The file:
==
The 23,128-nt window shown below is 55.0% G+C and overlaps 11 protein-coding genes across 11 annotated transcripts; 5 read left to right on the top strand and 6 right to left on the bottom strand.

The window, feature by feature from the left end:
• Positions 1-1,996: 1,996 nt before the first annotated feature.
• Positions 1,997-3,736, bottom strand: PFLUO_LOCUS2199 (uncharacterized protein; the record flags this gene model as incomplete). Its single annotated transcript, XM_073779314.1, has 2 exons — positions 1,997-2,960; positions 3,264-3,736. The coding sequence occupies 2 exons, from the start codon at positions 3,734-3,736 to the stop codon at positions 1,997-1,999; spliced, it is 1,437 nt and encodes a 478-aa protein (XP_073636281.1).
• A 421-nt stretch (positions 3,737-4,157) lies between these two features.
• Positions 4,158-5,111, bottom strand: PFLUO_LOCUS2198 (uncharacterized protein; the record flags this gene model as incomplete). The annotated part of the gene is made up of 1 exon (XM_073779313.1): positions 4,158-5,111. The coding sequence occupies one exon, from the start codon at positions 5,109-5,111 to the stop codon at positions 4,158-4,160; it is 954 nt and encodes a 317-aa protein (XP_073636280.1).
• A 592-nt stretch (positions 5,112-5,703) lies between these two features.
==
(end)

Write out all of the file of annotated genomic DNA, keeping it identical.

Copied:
The 23,128-nt window shown below is 55.0% G+C and overlaps 11 protein-coding genes across 11 annotated transcripts; 5 read left to right on the top strand and 6 right to left on the bottom strand.

The window, feature by feature from the left end:
• Positions 1-1,996: 1,996 nt before the first annotated feature.
• Positions 1,997-3,736, bottom strand: PFLUO_LOCUS2199 (uncharacterized protein; the record flags this gene model as incomplete). Its single annotated transcript, XM_073779314.1, has 2 exons — positions 1,997-2,960; positions 3,264-3,736. The coding sequence occupies 2 exons, from the start codon at positions 3,734-3,736 to the stop codon at positions 1,997-1,999; spliced, it is 1,437 nt and encodes a 478-aa protein (XP_073636281.1).
• A 421-nt stretch (positions 3,737-4,157) lies between these two features.
• Positions 4,158-5,111, bottom strand: PFLUO_LOCUS2198 (uncharacterized protein; the record flags this gene model as incomplete). The annotated part of the gene is made up of 1 exon (XM_073779313.1): positions 4,158-5,111. The coding sequence occupies one exon, from the start codon at positions 5,109-5,111 to the stop codon at positions 4,158-4,160; it is 954 nt and encodes a 317-aa protein (XP_073636280.1).
• A 592-nt stretch (positions 5,112-5,703) lies between these two features.